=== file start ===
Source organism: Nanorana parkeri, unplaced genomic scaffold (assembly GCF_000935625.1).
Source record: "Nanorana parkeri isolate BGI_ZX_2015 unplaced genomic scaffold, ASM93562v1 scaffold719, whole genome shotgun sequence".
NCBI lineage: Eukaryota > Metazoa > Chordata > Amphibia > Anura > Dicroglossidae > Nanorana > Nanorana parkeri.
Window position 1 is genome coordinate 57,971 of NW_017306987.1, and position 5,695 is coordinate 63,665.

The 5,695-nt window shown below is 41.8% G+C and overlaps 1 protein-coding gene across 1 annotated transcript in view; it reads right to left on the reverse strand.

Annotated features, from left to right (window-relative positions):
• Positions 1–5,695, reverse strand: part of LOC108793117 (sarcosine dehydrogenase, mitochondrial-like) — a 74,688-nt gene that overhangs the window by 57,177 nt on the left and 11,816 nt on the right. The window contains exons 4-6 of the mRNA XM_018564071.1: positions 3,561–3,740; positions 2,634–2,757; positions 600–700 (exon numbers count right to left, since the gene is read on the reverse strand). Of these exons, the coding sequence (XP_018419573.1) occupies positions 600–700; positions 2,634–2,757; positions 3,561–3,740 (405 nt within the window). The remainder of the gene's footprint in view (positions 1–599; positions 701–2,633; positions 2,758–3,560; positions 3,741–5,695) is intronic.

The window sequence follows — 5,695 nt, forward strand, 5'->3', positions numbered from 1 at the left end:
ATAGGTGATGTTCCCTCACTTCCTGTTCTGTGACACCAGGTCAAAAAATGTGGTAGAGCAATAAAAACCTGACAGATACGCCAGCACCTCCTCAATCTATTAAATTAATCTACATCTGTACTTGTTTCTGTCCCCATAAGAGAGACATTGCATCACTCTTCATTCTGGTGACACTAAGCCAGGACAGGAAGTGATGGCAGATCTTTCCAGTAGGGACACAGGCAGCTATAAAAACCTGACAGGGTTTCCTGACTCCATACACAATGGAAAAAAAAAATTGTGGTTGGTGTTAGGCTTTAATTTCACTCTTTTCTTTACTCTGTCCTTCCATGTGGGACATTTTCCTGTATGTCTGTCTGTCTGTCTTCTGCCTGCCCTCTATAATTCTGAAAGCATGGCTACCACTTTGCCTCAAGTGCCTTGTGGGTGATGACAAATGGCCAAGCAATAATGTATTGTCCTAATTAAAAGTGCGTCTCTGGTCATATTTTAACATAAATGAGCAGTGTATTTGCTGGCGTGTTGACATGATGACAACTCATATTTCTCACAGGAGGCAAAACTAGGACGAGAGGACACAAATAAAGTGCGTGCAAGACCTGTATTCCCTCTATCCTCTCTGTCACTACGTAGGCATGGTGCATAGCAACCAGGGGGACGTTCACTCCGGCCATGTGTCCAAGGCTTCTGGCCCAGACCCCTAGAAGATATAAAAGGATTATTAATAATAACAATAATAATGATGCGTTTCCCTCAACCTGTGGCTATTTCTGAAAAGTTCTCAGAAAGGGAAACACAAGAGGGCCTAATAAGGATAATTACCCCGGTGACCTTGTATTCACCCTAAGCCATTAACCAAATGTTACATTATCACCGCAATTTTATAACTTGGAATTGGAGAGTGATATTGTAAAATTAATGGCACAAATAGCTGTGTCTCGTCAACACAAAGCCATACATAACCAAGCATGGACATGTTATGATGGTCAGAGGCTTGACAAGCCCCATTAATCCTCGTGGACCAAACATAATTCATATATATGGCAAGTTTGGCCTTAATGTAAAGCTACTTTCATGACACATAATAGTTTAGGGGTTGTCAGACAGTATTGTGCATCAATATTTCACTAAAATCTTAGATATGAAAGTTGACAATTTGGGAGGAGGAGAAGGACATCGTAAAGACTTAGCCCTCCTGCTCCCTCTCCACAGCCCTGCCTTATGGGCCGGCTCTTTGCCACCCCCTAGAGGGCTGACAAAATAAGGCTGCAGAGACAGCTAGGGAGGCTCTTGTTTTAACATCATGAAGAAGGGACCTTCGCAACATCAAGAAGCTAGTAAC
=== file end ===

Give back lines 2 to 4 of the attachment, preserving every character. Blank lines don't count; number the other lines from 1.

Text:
Source record: "Nanorana parkeri isolate BGI_ZX_2015 unplaced genomic scaffold, ASM93562v1 scaffold719, whole genome shotgun sequence".
NCBI lineage: Eukaryota > Metazoa > Chordata > Amphibia > Anura > Dicroglossidae > Nanorana > Nanorana parkeri.
Window position 1 is genome coordinate 57,971 of NW_017306987.1, and position 5,695 is coordinate 63,665.